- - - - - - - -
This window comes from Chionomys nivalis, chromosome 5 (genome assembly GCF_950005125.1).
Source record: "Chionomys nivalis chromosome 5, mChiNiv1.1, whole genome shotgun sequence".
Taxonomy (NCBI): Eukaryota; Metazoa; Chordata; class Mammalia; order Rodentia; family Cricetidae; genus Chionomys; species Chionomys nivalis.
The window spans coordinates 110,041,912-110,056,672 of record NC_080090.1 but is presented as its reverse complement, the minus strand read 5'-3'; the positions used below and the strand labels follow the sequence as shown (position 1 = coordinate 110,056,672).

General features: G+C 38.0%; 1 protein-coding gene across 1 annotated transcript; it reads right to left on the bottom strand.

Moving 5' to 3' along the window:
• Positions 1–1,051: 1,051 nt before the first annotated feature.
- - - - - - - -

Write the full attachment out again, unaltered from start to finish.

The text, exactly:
This window comes from Chionomys nivalis, chromosome 5 (genome assembly GCF_950005125.1).
Source record: "Chionomys nivalis chromosome 5, mChiNiv1.1, whole genome shotgun sequence".
Taxonomy (NCBI): Eukaryota; Metazoa; Chordata; class Mammalia; order Rodentia; family Cricetidae; genus Chionomys; species Chionomys nivalis.
The window spans coordinates 110,041,912-110,056,672 of record NC_080090.1 but is presented as its reverse complement, the minus strand read 5'-3'; the positions used below and the strand labels follow the sequence as shown (position 1 = coordinate 110,056,672).

General features: G+C 38.0%; 1 protein-coding gene across 1 annotated transcript; it reads right to left on the bottom strand.

Moving 5' to 3' along the window:
• Positions 1–1,051: 1,051 nt before the first annotated feature.